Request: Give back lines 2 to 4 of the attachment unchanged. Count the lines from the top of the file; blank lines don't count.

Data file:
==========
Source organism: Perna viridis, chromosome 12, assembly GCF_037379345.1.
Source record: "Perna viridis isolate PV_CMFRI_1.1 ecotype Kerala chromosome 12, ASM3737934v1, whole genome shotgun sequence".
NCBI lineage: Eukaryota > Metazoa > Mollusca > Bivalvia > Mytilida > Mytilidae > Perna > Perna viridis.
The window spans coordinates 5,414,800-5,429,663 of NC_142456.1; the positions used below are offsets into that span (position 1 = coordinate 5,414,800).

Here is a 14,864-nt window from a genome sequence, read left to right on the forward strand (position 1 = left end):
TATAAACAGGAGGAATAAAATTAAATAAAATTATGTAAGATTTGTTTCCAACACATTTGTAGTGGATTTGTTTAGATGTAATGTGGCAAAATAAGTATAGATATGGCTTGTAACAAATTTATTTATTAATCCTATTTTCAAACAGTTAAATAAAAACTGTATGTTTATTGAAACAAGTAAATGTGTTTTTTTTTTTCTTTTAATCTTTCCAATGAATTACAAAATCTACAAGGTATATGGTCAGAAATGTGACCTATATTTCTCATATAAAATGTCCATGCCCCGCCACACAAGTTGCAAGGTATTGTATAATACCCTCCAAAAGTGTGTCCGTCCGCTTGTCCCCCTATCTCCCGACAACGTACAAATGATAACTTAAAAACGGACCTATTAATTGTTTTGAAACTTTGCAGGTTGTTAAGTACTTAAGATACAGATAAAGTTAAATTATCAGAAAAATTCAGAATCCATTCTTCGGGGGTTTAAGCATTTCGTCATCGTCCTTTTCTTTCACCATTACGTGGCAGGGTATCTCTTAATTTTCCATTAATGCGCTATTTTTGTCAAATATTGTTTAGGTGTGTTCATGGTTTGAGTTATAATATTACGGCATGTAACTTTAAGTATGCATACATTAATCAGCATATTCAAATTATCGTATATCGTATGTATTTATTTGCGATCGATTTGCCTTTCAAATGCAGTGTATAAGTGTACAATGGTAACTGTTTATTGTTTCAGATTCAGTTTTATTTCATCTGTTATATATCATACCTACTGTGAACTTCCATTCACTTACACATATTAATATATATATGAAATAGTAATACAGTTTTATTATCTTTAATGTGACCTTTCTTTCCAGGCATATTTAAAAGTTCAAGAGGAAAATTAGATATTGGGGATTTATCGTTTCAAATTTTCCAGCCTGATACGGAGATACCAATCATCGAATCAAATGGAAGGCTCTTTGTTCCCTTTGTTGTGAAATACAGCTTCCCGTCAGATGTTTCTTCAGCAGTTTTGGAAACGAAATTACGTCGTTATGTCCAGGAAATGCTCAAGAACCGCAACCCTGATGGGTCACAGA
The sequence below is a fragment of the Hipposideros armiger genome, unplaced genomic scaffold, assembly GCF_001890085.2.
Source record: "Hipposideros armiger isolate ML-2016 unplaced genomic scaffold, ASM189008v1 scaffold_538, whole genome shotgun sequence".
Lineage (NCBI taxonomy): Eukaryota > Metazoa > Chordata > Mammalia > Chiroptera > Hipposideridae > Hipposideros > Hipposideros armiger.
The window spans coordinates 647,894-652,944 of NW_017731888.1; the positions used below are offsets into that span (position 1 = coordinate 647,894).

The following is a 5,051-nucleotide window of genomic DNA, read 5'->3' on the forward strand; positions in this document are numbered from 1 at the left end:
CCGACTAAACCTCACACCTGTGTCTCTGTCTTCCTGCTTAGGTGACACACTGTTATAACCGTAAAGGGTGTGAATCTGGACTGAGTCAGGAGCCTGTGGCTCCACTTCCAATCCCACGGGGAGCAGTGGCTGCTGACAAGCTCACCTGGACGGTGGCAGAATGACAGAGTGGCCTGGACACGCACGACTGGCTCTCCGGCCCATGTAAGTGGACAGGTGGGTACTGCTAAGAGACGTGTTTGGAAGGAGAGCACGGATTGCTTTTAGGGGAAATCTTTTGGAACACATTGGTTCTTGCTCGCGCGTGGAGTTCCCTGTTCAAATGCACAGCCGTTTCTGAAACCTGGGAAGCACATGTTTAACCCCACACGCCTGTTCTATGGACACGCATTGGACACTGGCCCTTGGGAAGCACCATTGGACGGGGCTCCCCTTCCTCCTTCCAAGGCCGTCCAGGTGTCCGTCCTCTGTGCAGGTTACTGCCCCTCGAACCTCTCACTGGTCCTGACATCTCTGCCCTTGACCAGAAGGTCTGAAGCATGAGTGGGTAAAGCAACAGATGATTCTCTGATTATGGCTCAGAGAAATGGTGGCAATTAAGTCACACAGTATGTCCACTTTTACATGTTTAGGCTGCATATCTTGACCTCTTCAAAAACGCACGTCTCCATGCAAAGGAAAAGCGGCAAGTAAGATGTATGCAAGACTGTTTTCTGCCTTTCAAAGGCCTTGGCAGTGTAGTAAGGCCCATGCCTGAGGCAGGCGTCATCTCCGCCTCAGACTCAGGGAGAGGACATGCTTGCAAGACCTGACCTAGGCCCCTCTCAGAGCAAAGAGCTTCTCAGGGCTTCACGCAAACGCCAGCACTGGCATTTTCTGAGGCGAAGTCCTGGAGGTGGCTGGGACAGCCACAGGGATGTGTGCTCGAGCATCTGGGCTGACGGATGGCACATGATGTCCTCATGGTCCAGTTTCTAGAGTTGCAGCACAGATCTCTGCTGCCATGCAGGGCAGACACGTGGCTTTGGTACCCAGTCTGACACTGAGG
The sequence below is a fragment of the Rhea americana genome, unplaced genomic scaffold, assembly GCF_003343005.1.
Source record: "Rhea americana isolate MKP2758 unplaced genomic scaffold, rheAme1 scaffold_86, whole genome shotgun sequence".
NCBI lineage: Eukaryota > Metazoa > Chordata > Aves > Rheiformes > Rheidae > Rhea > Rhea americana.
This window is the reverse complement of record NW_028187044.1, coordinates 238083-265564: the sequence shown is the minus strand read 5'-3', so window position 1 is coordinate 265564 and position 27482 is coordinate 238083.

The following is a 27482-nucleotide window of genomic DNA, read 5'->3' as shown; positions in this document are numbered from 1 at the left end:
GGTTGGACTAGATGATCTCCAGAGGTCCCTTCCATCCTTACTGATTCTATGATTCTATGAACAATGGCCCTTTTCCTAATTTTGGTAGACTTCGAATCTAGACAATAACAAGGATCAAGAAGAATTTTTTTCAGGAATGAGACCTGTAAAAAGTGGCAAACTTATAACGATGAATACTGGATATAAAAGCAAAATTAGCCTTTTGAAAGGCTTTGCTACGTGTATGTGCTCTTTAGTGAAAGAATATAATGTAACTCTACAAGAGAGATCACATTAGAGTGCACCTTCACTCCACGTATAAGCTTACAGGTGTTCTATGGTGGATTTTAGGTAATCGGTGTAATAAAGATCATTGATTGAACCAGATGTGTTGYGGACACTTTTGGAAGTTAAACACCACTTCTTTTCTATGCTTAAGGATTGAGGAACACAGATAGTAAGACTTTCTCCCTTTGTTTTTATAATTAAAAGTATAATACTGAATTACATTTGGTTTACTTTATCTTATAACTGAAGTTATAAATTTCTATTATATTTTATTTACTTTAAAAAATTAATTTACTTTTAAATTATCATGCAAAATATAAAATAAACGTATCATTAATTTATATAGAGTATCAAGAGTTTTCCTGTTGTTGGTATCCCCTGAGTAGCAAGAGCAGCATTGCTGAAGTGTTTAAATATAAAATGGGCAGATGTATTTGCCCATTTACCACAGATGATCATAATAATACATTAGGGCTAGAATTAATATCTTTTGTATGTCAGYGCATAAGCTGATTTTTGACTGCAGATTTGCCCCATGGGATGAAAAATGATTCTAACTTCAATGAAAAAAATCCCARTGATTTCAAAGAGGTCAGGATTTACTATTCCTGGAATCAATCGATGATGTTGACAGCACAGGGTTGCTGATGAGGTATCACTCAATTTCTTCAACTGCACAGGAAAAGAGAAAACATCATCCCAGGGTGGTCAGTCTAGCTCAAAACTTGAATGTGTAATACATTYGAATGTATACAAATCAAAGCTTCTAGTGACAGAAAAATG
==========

Source record: "Perna viridis isolate PV_CMFRI_1.1 ecotype Kerala chromosome 12, ASM3737934v1, whole genome shotgun sequence".
NCBI lineage: Eukaryota > Metazoa > Mollusca > Bivalvia > Mytilida > Mytilidae > Perna > Perna viridis.
The window spans coordinates 5,414,800-5,429,663 of NC_142456.1; the positions used below are offsets into that span (position 1 = coordinate 5,414,800).